Week notes- Feb. 23rd-27th
Week notes- Feb. 23rd-27th MKTG 360
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This 31 page Class Notes was uploaded by Cassidy Reid on Friday February 27, 2015. The Class Notes belongs to MKTG 360 at Washington State University taught by Dr. Jeff Joireman in Winter2015. Since its upload, it has received 108 views. For similar materials see Principles of Marketing in Marketing at Washington State University.
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Date Created: 02/27/15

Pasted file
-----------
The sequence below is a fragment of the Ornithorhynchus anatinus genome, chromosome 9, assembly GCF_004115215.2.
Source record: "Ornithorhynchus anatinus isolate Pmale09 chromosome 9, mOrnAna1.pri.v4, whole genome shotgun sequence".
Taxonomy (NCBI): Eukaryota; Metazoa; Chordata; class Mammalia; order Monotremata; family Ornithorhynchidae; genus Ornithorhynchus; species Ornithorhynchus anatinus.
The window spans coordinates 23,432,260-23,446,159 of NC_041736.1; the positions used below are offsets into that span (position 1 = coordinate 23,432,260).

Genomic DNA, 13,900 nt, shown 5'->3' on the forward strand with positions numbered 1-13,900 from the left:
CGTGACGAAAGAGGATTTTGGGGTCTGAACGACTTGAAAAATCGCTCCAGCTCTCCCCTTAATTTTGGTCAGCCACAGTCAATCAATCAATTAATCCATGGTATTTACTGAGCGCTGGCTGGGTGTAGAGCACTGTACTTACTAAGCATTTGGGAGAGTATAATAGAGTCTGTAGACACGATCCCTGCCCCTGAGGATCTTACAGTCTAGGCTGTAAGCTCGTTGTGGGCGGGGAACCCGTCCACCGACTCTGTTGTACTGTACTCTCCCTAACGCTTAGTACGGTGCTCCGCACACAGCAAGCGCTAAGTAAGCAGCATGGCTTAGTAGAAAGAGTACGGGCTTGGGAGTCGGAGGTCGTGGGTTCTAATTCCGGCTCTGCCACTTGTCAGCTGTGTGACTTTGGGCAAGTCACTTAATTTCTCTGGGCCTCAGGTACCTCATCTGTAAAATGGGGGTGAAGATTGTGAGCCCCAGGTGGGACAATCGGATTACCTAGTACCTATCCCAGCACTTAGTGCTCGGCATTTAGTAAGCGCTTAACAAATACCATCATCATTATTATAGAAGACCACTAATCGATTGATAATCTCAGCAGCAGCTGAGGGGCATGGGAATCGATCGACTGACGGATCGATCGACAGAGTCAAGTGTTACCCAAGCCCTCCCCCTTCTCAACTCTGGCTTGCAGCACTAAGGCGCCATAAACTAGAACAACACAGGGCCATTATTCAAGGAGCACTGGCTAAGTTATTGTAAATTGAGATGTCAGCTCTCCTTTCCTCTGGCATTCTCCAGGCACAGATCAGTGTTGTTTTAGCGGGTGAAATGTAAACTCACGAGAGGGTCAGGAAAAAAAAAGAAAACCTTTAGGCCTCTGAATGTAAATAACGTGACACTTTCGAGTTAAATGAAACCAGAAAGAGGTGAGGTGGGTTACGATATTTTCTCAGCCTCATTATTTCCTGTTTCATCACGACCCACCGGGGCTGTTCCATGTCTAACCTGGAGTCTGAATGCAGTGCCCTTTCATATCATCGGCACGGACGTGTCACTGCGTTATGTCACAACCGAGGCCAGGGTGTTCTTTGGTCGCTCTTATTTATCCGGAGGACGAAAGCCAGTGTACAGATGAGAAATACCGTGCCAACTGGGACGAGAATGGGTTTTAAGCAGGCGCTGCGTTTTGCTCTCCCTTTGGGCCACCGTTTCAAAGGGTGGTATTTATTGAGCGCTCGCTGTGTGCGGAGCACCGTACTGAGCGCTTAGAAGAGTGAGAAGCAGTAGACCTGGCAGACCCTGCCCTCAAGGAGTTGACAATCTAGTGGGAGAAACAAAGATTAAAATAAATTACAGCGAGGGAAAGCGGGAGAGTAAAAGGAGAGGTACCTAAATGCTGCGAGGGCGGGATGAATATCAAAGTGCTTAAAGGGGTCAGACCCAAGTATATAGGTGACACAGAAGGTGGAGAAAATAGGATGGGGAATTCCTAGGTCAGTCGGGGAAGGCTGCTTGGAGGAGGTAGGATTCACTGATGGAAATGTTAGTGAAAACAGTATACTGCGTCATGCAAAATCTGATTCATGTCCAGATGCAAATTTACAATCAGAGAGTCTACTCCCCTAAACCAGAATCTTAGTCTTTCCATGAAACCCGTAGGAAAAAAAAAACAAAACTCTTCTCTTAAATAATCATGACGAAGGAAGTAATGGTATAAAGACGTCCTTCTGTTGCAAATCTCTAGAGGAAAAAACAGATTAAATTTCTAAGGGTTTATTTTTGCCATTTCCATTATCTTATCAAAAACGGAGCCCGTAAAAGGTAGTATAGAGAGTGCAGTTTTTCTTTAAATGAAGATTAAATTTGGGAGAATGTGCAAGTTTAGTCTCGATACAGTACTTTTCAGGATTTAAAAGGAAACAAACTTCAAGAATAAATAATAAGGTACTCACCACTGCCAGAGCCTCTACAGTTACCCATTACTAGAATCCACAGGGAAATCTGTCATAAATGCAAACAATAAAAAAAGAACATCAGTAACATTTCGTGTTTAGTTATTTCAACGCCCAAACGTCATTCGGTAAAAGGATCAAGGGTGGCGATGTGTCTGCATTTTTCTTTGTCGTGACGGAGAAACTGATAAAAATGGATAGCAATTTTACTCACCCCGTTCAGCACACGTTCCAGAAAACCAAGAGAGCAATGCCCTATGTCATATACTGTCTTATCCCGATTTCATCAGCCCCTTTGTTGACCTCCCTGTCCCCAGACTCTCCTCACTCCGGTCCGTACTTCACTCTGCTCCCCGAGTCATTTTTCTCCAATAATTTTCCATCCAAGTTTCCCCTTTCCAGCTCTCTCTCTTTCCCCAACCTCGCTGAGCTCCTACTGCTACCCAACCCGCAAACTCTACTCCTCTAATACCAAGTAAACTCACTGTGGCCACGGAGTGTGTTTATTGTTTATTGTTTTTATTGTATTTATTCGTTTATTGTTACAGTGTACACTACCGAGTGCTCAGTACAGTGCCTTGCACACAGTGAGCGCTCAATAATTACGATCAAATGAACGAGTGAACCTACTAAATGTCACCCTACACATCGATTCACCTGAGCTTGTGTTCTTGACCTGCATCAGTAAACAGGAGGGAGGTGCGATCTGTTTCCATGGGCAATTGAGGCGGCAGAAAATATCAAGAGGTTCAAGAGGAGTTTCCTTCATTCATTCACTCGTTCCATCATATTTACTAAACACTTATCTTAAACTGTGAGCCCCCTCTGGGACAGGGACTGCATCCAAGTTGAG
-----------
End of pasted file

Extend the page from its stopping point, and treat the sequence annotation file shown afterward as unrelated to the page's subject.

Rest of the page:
Geo Notes Feb 23 Lithi cation hardening of soft sediments into rock Clastic Sedimentary Environment Agents of Transport Wind 0 Most selective agent 0 Results in well sorted sediments Sand Silt or dust sand grains may be frosted Example Description 0 Very well sorted Quartz sandstone Cross Bedding Water 0 Selection and sorting vary Depends of strengths of currents Example Faster moving waves on a beach can move gravels deeper grainsized decreases Glacial ice 0 Least selective Results in poorly sorted sediments Note lack of bedding or other structures Gravity Results in poorly sorted sediments angular Common Sedimentary Environments Continental Clastic dominates Streams uvial Desert minor chemical 0 Lake Glacial Shoreline clasticChemicalBiochemical Deltaic where rivers enter the ocean Tidal Flat exposed at low tide Beach Marine mostly chemical and biochemical Continental Shelf Continental Margin Reefs Deep Sea Examples of Clastic Sedimentary Wind transportation be able to recognize from a slide Dunes can form in deserts and shorelines Water transport be able to recognize from a slide Rivers and streams Alluvial Fan Delta Beach Sandstone can form in all these locations The particles that makeup the sandstone will vary depending on where they originated and were they were deposited Biochemical Sedimentary Environments Carbonate deposition 0 Marine Setting Limestone and Dolostone Composed of Carbonate Minerals Calcite Aragonite Property Effervescence o Precipitated by organisms or inorganically Reefs are mound shaped organic structures composed of carbonate skeletons of organisms like coral How Atolls are formed reefs formed around extinct volcanoes The volcanoes erode and sink as the ocean plate subsides but the reef continues to grow at a faster pace than subsidence Floating organisms also secrete calcium and cilica skeletons When they die they settle on to the ocean oor creating limey and silica rich sedimentary rocks like limestone and chert Where does coal come from Where does the oil and gas that we use in cars and trucks come from Chemical Sedimentary Environment Evaporite deserts and marine Salts form as water evaporates from a shallow basin 0 Forms minerals like Halite and Gypsum Modern Ex Great Salt Lake Death Valley 0 Ancient Ex Mediterranean Sea Feb 25 Metamorphism to change form Metamorphic rocks changed rocks A rock whose mineralogy texture or composition or all three has changed due to increased temperatures pressures or moving uids like hot water Factors Controlling Metamorphism Tempurature Pressure Fluids hot water can transport ions chemical weathering Temperature as temperature increases 0 Minerals convert to new higher temperature minerals o Diffusion The movement of atoms due to thermal energy heat forming new minerals Recrystallization crystals grow larger or change shape Rocks become weaker and easier to deform Pressure Con ning Pressure general pressure applied equally in all directions like converging plates Directed Pressure differential stress unequal pressure greater in one direction like converging plates 0 The mineral grains will become aligned when acted on by directed pressure 0 Directed pressure results in FOLIATION preferred orientation of platy at or elongate minerals 0 Looks Layered Fluids 0 Released during recrystallization H20 C02 plus dissolved ions 0 Effects Speeds up reaction rates catalyst Classi cation of Metamorphic Rocks Metamorphic rocks are classi ed as foliated or nonfoliated Foliated Rocksneed to describe the following nature of foliation size of crystals The degree to which minerals are segregated in different mineral bands These features tell about the Metamorphic Grade of the rock Metamorphic Grade is the degree to which a rock has changed from the parent rock or protolith the original rock type Low Grade low pressure and low temperature may still contain features of parent rock fossils sedimentary structures etc High Grade high pressure and high temperature features of parent rock usually destroyed Metaphoric Grade increases as T and P increase Types of Metamorphism Contact Metamorphism has to have a heat source but low pressures Regional Metamorphism has low to high pressures and temperatures Foliates Rocks during pressure Rock Name Grain Size Slate very ne PhyH e ne Schist medium coarse Gneiss coarse minerals in bands Migmatite part igneouspart metamorphic Regional metamorphism review of textural changes observed in mudstone protolith as metamorphic grade increases NonFoliated Rocks Determine parent check mineral properties Rock Parent Quartzite Sandstone Marble Limestone Hornfels Fine grained mudstone Regional metamorphismreview of textural changed observed in non foliated protolith dominanty recrystallization lndex minerals lndex minerals are characteristic minerals that de ne metamorphic zones formed under a restricted range of temperatures nad pressures Ex Garnet Prograde path refers to the T and P path of a metamorphic rock based on the index minerals during subduction or burial to higher temperatures and greater depths Retrograde path refers to the T and P path of a metamorphic rock based on the index minerals during its journey back to the surface Contact Metamorphism heat from rising igneous intrusions metamorphoses preexisting rocks lowhigh temperatures low pressures Regional metamorphism metamorphism caused by deep burial or tectonic forces that increase temperature and pressure over board regions owhigh temps lowhigh pressures Deformation Metamorphism Rocks along fault planes are crushedpulverized very low temperature high pressure Metamorphism and the plate tectonic connection Convergent Regional Contact Deformation Divergent Hydrothermal Transform Deformation Hot Spots Contact some hydrothermal Plate lnteriors Burial Regional metamorphism Protolith Mafic Volcanics Chapter 1 01202015 Basking in Re ected Glory BIRGing Cutting off re ective failure CORF Needs Values and Stakeholders American Marketing Association De nitions Marketing is an organizational function and a set of processes for creating communicating and delivering value to customers and for managing customer relationships in ways that bene t the organization and its stakeholders 2004 Marketing is the activity set of institutions and process for creating communicating delivering and exchanging offerings that have a value for customers clients partners and society at large 2013 In sum Marketing is about meeting needs Marketing is about delivering value to all people affected by a transaction What major needs do consumers attempt to satisfy What are the major values people attempt to maximize Who are quotall the peoplequot affected by a transaction in general Needs 0 Difference between actual and desired state Wants Desire to satisfy needs in a certain way Bene t 0 The outcome customer desires meets a need or a want Exchange Transferring value from buyer to seller Demand Desire for productservice resources to pay for it Market 0 Collection of people who have a need for a productservice and are willing and able to spend the resources necessary to obtain it Stakeholders Anybody who has a quotstakequot in outcome of the product or service 0 Seller buyer investor community or place where product made UtilityValue Sum of bene t we receive from a product 0 Can be symbolic prestige Types of Utility 0 Form Convert raw materials into product 0 Place make productsservices available when customers want them 0 Time storing product until customer needs it 0 Possession bene t from owning using enjoying the product Value Proposition Marketplace offering that fairly and accurately sums up value realized if customer buys product or service Value from Customer s Perspective 0 Sum of bene ts we receive from a product Value from Seller s Perspective 0 Pro ts but also prestige pride making community happy 0 Lifetime value of a customer 0 How much is this customer worth to us in the longterm 0 Longterm thinking l Differential bene t unique bene t of product Value to Stakeholders Created when company has competitive advantage over rivals Distinctive competency company s superior capability Differential bene t unique bene t of product Value to Society 0 What is the impact of productservice on society 0 Triple Bottom Line Financial socialcommunity environmental impacts The Value Chain lnbound logistics bringing in the raw materials Operations converting raw materials into product Outbound Logistics shipping out nal product Marketing and Sales Servicing Product or Customer McClelland39s Trio of Needs and Deci amp Ryan39s Self Determination Theory McClelland 19505 Power Individual s desire to control environment Achievement Need for personal accomplishment Affiliation Need for friendship acceptance and belonging Deci amp Ryan 2000 Autonomy Desire freedom from external control Competence need to feel one is competent at tasks Relatedness need to relate to others Processing uency is the extent where a stimulus is easy to process When something is easy to process we like it better Marketing Strategy A careful plan or method for achieving a particular goal usually over a long period of time and under conditions of uncertainty and with potentially limited resources Think of goals Plan course of action to achieve goals Manage resources to achieve goal Strategic Planning Managerial decision process that matches an organization s resources and capabilities to its market opportunities for longterm growth and survival Functional Marketing Planning Decision process that focuses on developing detailed plans for strategies and tactics for the short term that support an organization s long term strategic plan Operational Planning Decision process that focuses on developing detailed plans for dayto day activities that carry out an organization s functional plans SWOT Strengths Weaknesses Opportunities Threats W lHlaw tn Empllete a SW1 Enalvsii Thai used I i arr hiectilare l l hl39 i mfg E man llr Strengths titan mamm Intelleiz tiial Weak aa ea Hl illi hitind Empirlrm ill39l lZIE39IiQ Itu il 2 a Minian mth mm I V 5mm Mama Mammy 39 ll r a iluri quot Ellil llii l r II39IIE39E lt 35 as pmmllal p llumiiit s Hm i 3 l 3 la a E Jil lilllllll Ii Objectives ow from mission statement Set Organizational or SBU Objectives l Effective Objectives Are Realistic speci c measurable and wellmatched with mission statement Example Ok Our objective is to better serve customers Better Our objective is to obtain customer satisfaction ratings of at least 90 in 2014 and retain at least 85 of our 2013 customers as repeat customers in 2014 Establish and Evaluate Business Portfolio Portfolio Collection of brandsunits owned by org that have different income generating potential Portfolio Analysis Evaluating an org s business mix and assessing potential of an org s SBUs Boston Consulting Group s BCG Market Share Matrix Four Steps in Marketing Planning Strategic Plan Overview of Goals Marketing Plan How We ll Get There Document that describes the marketing environment outlines the marketing objectives and strategy and identi es who will be responsible for carrying out each part of the marketing strategy Steps 1 Perform a Situation SWOT Analysis 2 Set Marketing Objectives more narrowly de ned than org objectives 3 Develop Marketing Strategies Select a Target Market Market opportunity analysis size and sales potential of target group and assessment of key competitors Develop Marketing Mix Strategies Product Price Promotion Place of Distribution 4 Implement and Control the Plan Action Plans implementation of marketing strategies Responsibilities Time Line Budget Measurement and Control Control monitoring progress compare actual performance to marketing objectives and adjust strategyobjectives as needed must have good marketing metrics Marketing audits evaluation of objectives strategies structure performance of marketing organization Should be comprehensive systematic independent periodic Self Transcendence Steps in Target Ma eti 39 Segmentatio Identify and Universalism Benevolence e market seg Tradition Evaluate S lf h11nnf1nn Conformitquot 39 Conservation Stimulation Security goodservice to eeds Create Hedonism etitive advantage aw Achievement Power Why Engage in eting Consumers have Given this segment product price promotion place distribution An marketi 0 mix of appropriate marketing mix in turn helps products compete because they are designed to meet more speci c needs Step 1 Segmentation Segmentation Dividing larger market into smaller segments based on meaningful shared characteristics Hybrid Segmentation Segmenting the market based on more than one segmentation variable eg age and ethnicity rather than just age Most segmentation is hybrid segmentation Segmentation Variables Dimensions that divide the market into fairly homogenous groups each with its own needs and wants Figure 33 breaks them down into four categories a Consumere ected ConsumiptiohaSpecitic Empirical Personal Features Usage and Purchase Behaviors Demographics age age cohorts Usage rate gender marital status family life cycle Usage situationoccasion Facts income education occupation social 39 Brand loyalty the behavior class component Geographic location address arid Psychographicstactuai behaviors geodemographics eg leisure activities hobbies Personality Lifestyles and Attitudes and Preferences Regarding Sociocultural Values the Product i Personality traits Benefits wanted Cogmtml ls Lillestyles psychographics and VALE Level of involvement Sociocultural values and beliels Awareness ol product alternatives Brand loyaltyperceived commitment and level of relationship Demographic Segmentation Demographics Statistics on observable characteristics age sex ethnicity income educann Most segmentation involves demographics Demographic segmentation has several advantages Demographics drive much of consumer behavior Demographics can be accurately measured Most costefficient approach to reaching people eg secondary demographic data are easy to obtain Can be used to anticipate changes in a segment s needs over time eg aging baby boomers will soon need AgeGenerational Segmentation Generational Marketing Marketing to members of a generation who tend to share same outlookpriorities Gender Segmentation Women Take care of 75 of family nances 80 consumer purchases 65 of new cars 51 electronics Variety of companies stereotypically masculine now tailoring marketing to women eg Home Depot Gillette Reebok Men Companies used to target women now targeting men Princess Resort Scottsdale AZ Darker wood TVs in locker room quotKeep your shorts onquot package and European facial a Barber facial Geodemographic Segmentation Combination of geographic and demographic information Creates classi cations of actual addressable mapable neighborhoods where consumers live and shop Looking for clusters of similar people Assumes quotpeople of a feather ock togetherquot PRIZM by Claritas 66 clusters by Zip code Psychographic Segmentation Psychographics Uses psychological sociological anthropological factors to develop segments Examples Motives status Personality sensation seeking CultureSubculture interdependent Lifestyles activities interests opinions VALSZ Values Lifestyles System Based on psychological characteristics that relate to consumer behavior Can Identify Prevalence of 8 Types by Zip Code Usage Rate Segmentation Segment based on how frequently people use a product Former potential 1st time low med heavy users Companies often target heavy users 8020 Principle 20 of customers 80 of demand Less costly to advertise to and more loyal Brand loyalty programs are popular Need to know what consumers expect from their relationship with you eg personal greeting when entering Starbucks Loyal customers are great but don t make them mad bc they will respond more negatively to a service failure SituationSpeci c Segmentation Segment based on special occasions 39Whenthen Scripts When I encounter situation X always buy Y Examples Christmas Valentines Mother s Day etc Bene t Segmentation Segment by bene t people seek For exampleToothpaste Bene t Segments Seneenr Segment Seeielele Segment Werner Segment independent Segment lP iiineipal benefit enugitt Flatter prerluet Brightneee at teeth Danae preventinn Priee appearance itieniegrapnie etrenptlie Children Teena petting peeple lLaree iamiliee Mien Spaniel eelnaaierei Ueere e i apearmini Smekere Heavy Lieere Heater neera elraraeterietiee lllaeeree teethpaete Brande rlieprnperlinnaielp Creigate Uitre Brita Greet Cheapeet brand lairnrecil Liieeiple etharaeterietiea Hednnietia entitle Ce neereetiae Vielaenrienteti Searee Adapted irern Fiaeeell l Haley quotBenefit Seernentaiien n EieeieienCirientee Beeearen Teal Jeernal elf Marketing 3 July 1969 pp 313 35 Publienetl ea tine Ameriean Marketing neeeeiatien Reprinted lea permieeien Person in Situation Segmentation Divide market up on the basis of the bene ts certain types of individuals person desire in certain situations situation Different strokes for different folksin different situations An Example Shoes in Two Segments and Two Contexts Another Example Old Spice Step 2 Targeting Steps in Targeting Decide if Market Segment is Likely to be Successful Describe the Segment Pro le typical customer Choose Targeting Strategy Undifferentiated appeal to masses Differentiated different strokes for different folks Concentrated go after just one segment Individualized even more narrow than concentrated OnetoOne Marketing tailored to individual build relationship Microtargeting and narrowcasting eg during an election deliver tailored messages based on voters speci c concerns Behavioral targeting eg deliver speci c ads based on the websites an individual has visited Countersegmentation Over time 2 segments may merge into 1 with similar needs May require adopting a broader target with the same product Criteria for Successful Targeting Sizeable Large enough to justify its own marketing mix Identi able and Measurable If not can not determine whether it s sustainable Stable Easier to predict and anticipate needs Products won t be out of date too quickly Accessible Must be able to reach segment with marketing mix Responsive The segment responds differently than another segment If not no need to develop unique marketing mix In Line with Company s Goals and Resources A company may not want to go after all segments Step 3 Positioning Four Steps in Positioning Evaluate direct and indirect competition Direct Starbucks vs Tully s Indirect Starbucks vs McDonald s Create productservice with competitive advantage Unique sellingvalue proposition Develop marketing mix to appeal to target segment Product price promotion place of distribution Develop a brand personality for the product Measure response and adapt strategy if needed May need to reposition productservice May involve introducing a 39retro brand Creating the Brand Personality Brand Personality A distinctive image that captures a product s or service s essence character bene ts Where does my brand stand Ask customers what characteristics are important Measure your brand and competition on those dimensions Plot and evaluate your brand s location in a perceptual map Five Major Dimensions of Brand Personality Brand Personality Sincerity Excitement Competence Sophistication Ruggednese Downtoeertn Daring 39 Reliable Upper class Outdoorsy 39 Honest Spirited lnteilligent Charming Tough Wholesome v imaginative I Successful Cheerfull Ulpetodate What is a Product 0 Anything tangibleintangible that through exchange process satis es consumerbusiness customer needs 0 Products can be 0 physical goods tangible 0 services 0 ideas 0 people or 0 places Layers of a Product 0 Core Product 0 All bene ts provided by product 0 Actual Product 0 Physical good or service Augmented Product 0 Actual prod features supporting product eg warranty repair service after sale Classifying Products Durable 0 Provide bene t over long term 0 High involvement in decision Nondurable 0 Provide bene t over short time 0 Low involvement in decision Convenience Products Convenience Products 0 Low price purchased often widely available 0 Not much time in decision making Types Staples Necessary items widely available 0 Emergency 0 Buy in a situation of dire need 0 Fast Moving Consumer Goods 0 Consistently high turnover Other Product Categories Shopping Products 0 High involvement decision Specialty Products 0 Provide unique bene t Unsought Products 0 Consumer not aware needs Often impulse buys Quality as a Product Objective Product Quality Overall ability of product to satisfy a need Quality Dimensions Reliability Durability Precision Safety Ease of Use Versatility Innovann Innovann Something new or different 0 Typically purchased by a few then spreads through population Types 0 Continuous 0 Modify existing product to set it apart Knockoffs 0 Copies existing product with a few changes Dynamically Continuous 0 Innovation that requires a fair amount of relearning Convergence When 2 technologies come together to create gt than the sum of its parts Discontinuous Innovation 0 New product changes way we live Traits Related to Emergent Nature Those high in emergent nature report higher Rational processing 0 Re ection Verbal and Visual Processing a balance Openness Creativity Optimism Emergent nature only moderately correlated with innovativeness and lead user status ie it is not the same as those constructs Study 2a Product Development Groups Four groups of 6 people asked to further develop the Smartbox Concept to be appealing to consumers Control Group Average on all three traits emergent nature innovativeness lead user status High lnnovativeness Group High on lnnovativeness and low on Emergent Nature and Lead User Status High Lead User Status High on Lead User Status and low on Emergent Nature and lnnovaUveness High Emergent Nature Group High on Emergent Nature low on Innovativeness and Lead User Status Product Development Steps Idea Generation how can we meet needs Product Concept DevelopmentScreening a Evaluate technicalcommercial success potential Develop Marketing Strategy Business Analysis viability of product Technical Development re nedperfected Test Marketing in Limited Markets a Some top test markets Rochester Greensboro Commercialization launch new product N 39 P P FPquot l Consumer Adoption Stages Awareness media blitz lnterest start to see bene ts search info Evaluation Trial before purchasing Adoption buy product Con rmation good experiences loyalty P P FP NE What lmpacts Rate of Adoption Relative advantage Compatibility with Other Products Complexity Trialability gtUUl 39 5 Observability Product Lines A company s complete collection of product offerings to meet a single need Managing Product Lines Limited Line Strategy 0 Meet need of a smaller target segment Full Line Strategy Attempt to meet needs of broad consumer market Strategies for Product Line Extension A igi r r 7 r1 1 u wi z il altit jliiilil Ett ilftt itf P Prnduitt Line Extensions l 5 3 quotl39 n 7 7 I at a a L i Strettl ting Filling ii Contracting a F liftititit ti E Edging new a 1 adding SiEEEf product llinE fl El 7 items to line L orstyles Dropping items 1 f g i I 39 l I quotI l I ia i d l l l Huh1W whim i 39I l Downward if v t 39 m 1 39I i Upward i BackgroundHypothesis People from Eastern Cultures eg India more likely to think hoHsUcaHy People from Western cultures more likely to think analytically o Hypothesis People who think holistically should be more likely to see a t between a parent brand eg McDonalds and a quotbrand extensionquot eg onion rings than people who think analytically Issues at Different Stages of Lifecycle Introduction Stage 0 Get rsttime buyers to adopt product Growth Stage 0 Encourage loyalty expand offerings increase market share Maturity Stage 0 Increased competition price competition reminder advertising Decline Stage 0 Should I Stay or Should I Go Now Connecting with Brands E ii Relationships l lntenss sttiss l lil1sstssisssstquotsl M r until 1c am 1 finnsumsr V l rsnsl iFIssnnsnts quotis I quot vrquotquot V aquot Fsrinrmsnss ism i ll Identity E issp hrsissl Isr snsil Erand Sslisnns I t 39 wns sis u l EJWETEHEE y H 39 39 39J I Bonding with Brands Identity Nostalgia Interdependence Love CRM A systematic tracking of consumers preferences and behaviors over time in order to tailor the value proposition as closely as possible to each individual s unique wants and needs Allows rms to talk to individual customers and adjust elements of marketing programs in light of how each customer reacts Use computers software databases and the Internet to capture information at each quottouch pointquot between customers and companies to allow better customer care CRM proposes that customers are relationship partners with each partner learning from the other every time they interact Lifetime Value of Customer Lifetime Value of Customer Potential pro t an individual customer generates over hisher lifetime Customer Equity Customer value treated like a nancial asset involving an investment and a return Want to attract and retain customers who offer the best investment Focus on High Value Customers CRM can identify customers who have a high lifetime value and return for the company More intense marketing efforts eg personal sales can target the more valuable customers Less labor intense marketing eg direct marketing can target less valuable customers Basic Steps in CRM Know your customer in as much detail as possible Characteristics needs nature and frequency of prior purchases responsiveness to previous ads problems with the rm returns etc Differentiate customers based on needs and value to the company High value vs low value customers Tailor marketing mix based on valuesneedsetc Interact with customers and nd ways to improve the interactions Take on role of customer and nd out how good your customer service Reach out to customers and use incoming calls as selling opportunities lmprove complaint handling Customize products to individual customers Customize marketing efforts to different customers based on needs responsiveness Integrated Marketing amp CRM Promotion Overview Promotion Coordination of a marketer s communication efforts to in uence attitudes and behavior Promotion Strategy A plan to use advertising public relations personal selling and promotion in the most effective manner possible Main goal a Communicate a competitive advantage Four Elements of the Promotion Mix Advertising Impersonal paid communication in which sponsor is identi ed Public Relations Communicating about company in order to build understanding acceptance and relations with the public Can also be used to inform public about products co goals Personal Selling When a company rep communicates directly with a potential buyer to communicate about a good or service Sales Promotion Marketing activities beyond Advertising PR and Personal Selling that encourage purchase behavior Integrated Marketing Overview Communication Exchanging shared meanings through symbols Goals of Marketing Communications Inform persuade remind build relationships Integrated Marketing Communication Theory Process used to plan develop execute and evaluate coordinated brand communication programs over time to targeted audience Communication Model Transferring meaning from a source to a receiver Integrated Marketing Communication IMC Coordinating all aspects of marketing communication to send a single message Characteristics of IMC Uni ed voice Ultimate focus is on customer not company Goal is to develop relationship with customer Communication goes both ways Meet needs of both customer and broader stakeholders Keeps communication open owing continuous Measures results Steps in IMC Identify Target Audience Database marketing helps at this step Establish Communication Objectives Marketing Budget Different Techniques Top Down of sales competitive parity Bottom Up based on objectives Push move product to customer through channels Pull create desire among customers Design the Promotional Mix AIDA Objectives Attention interest desire action Evaluate Effectiveness of Communication quotBuzz Marketingquot Buzz WOM communication that is viewed as authentic WOM When consumers provide info to other consumers WOM Marketing Give people a reason to talk about your product Buzz Marketing Use some form of highly visible entertainmentnews to communicate about your product Viral Marketing Entertaining messages passed from custm to custm Guerrilla Marketing Promotion where you least expect it What is Product Placement The insertion of branded products or services into mass media content with the intent of in uencing consumer attitude or behavior Why product placement Oversaturation of traditional advertising outlets Reach a captive and involved audience quotFly under the radarquot may help avoid counterarguing and enhance persuasion Today it is a 3368 dollar industry and growing appearing in various media TV Film Books Video Games Music and Music Videos